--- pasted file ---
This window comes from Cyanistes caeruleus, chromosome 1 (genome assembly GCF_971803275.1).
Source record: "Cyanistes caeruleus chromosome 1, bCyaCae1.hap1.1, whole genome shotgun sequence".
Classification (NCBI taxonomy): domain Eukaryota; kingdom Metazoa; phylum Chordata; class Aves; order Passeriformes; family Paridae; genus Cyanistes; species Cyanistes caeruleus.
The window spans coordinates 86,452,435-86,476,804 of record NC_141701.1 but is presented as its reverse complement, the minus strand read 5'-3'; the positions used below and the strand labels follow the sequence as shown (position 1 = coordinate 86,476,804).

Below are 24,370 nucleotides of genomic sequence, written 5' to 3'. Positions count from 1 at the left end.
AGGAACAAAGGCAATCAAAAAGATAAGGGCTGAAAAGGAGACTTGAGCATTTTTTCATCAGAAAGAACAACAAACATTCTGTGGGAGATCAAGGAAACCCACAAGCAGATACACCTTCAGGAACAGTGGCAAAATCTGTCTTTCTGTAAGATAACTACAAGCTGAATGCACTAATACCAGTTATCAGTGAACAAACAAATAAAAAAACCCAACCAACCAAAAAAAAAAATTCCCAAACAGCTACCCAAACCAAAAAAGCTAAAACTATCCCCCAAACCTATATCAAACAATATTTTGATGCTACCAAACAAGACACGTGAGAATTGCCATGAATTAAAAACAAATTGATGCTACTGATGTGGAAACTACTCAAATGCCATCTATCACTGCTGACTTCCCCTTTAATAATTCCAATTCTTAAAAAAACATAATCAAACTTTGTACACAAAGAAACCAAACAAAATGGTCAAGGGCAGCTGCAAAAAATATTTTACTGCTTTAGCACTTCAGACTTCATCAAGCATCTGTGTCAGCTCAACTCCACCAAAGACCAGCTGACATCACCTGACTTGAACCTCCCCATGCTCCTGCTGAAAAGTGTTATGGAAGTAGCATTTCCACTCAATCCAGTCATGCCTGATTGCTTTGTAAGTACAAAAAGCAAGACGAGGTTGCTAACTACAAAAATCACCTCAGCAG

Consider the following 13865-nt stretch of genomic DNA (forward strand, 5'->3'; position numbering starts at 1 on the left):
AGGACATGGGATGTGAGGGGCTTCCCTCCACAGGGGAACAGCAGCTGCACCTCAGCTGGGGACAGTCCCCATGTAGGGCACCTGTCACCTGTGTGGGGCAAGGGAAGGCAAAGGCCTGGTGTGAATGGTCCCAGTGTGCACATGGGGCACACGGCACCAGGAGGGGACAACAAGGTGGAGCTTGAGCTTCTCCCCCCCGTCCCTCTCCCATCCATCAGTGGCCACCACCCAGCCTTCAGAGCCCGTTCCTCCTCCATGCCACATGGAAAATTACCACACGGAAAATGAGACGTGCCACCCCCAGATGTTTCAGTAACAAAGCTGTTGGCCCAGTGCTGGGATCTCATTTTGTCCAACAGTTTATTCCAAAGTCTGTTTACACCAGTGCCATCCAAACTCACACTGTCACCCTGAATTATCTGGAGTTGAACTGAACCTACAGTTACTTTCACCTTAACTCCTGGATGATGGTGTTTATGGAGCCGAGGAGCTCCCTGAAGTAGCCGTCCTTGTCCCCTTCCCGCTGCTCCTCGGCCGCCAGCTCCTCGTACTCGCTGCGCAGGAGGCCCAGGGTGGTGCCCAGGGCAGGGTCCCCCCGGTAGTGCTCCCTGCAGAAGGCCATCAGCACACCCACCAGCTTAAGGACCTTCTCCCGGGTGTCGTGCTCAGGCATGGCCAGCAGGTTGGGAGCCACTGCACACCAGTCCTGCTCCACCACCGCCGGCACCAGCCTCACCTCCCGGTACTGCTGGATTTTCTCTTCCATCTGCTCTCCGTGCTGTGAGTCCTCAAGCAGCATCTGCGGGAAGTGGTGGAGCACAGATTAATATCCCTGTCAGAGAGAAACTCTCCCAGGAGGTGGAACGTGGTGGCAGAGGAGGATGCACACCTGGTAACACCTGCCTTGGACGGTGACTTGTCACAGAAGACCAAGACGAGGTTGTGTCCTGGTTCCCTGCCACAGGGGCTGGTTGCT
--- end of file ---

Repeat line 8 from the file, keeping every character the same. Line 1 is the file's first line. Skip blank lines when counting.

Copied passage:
AGGACATGGGATGTGAGGGGCTTCCCTCCACAGGGGAACAGCAGCTGCACCTCAGCTGGGGACAGTCCCCATGTAGGGCACCTGTCACCTGTGTGGGGCAAGGGAAGGCAAAGGCCTGGTGTGAATGGTCCCAGTGTGCACATGGGGCACACGGCACCAGGAGGGGACAACAAGGTGGAGCTTGAGCTTCTCCCCCCCGTCCCTCTCCCATCCATCAGTGGCCACCACCCAGCCTTCAGAGCCCGTTCCTCCTCCATGCCACATGGAAAATTACCACACGGAAAATGAGACGTGCCACCCCCAGATGTTTCAGTAACAAAGCTGTTGGCCCAGTGCTGGGATCTCATTTTGTCCAACAGTTTATTCCAAAGTCTGTTTACACCAGTGCCATCCAAACTCACACTGTCACCCTGAATTATCTGGAGTTGAACTGAACCTACAGTTACTTTCACCTTAACTCCTGGATGATGGTGTTTATGGAGCCGAGGAGCTCCCTGAAGTAGCCGTCCTTGTCCCCTTCCCGCTGCTCCTCGGCCGCCAGCTCCTCGTACTCGCTGCGCAGGAGGCCCAGGGTGGTGCCCAGGGCAGGGTCCCCCCGGTAGTGCTCCCTGCAGAAGGCCATCAGCACACCCACCAGCTTAAGGACCTTCTCCCGGGTGTCGTGCTCAGGCATGGCCAGCAGGTTGGGAGCCACTGCACACCAGTCCTGCTCCACCACCGCCGGCACCAGCCTCACCTCCCGGTACTGCTGGATTTTCTCTTCCATCTGCTCTCCGTGCTGTGAGTCCTCAAGCAGCATCTGCGGGAAGTGGTGGAGCACAGATTAATATCCCTGTCAGAGAGAAACTCTCCCAGGAGGTGGAACGTGGTGGCAGAGGAGGATGCACACCTGGTAACACCTGCCTTGGACGGTGACTTGTCACAGAAGACCAAGACGAGGTTGTGTCCTGGTTCCCTGCCACAGGGGCTGGTTGCT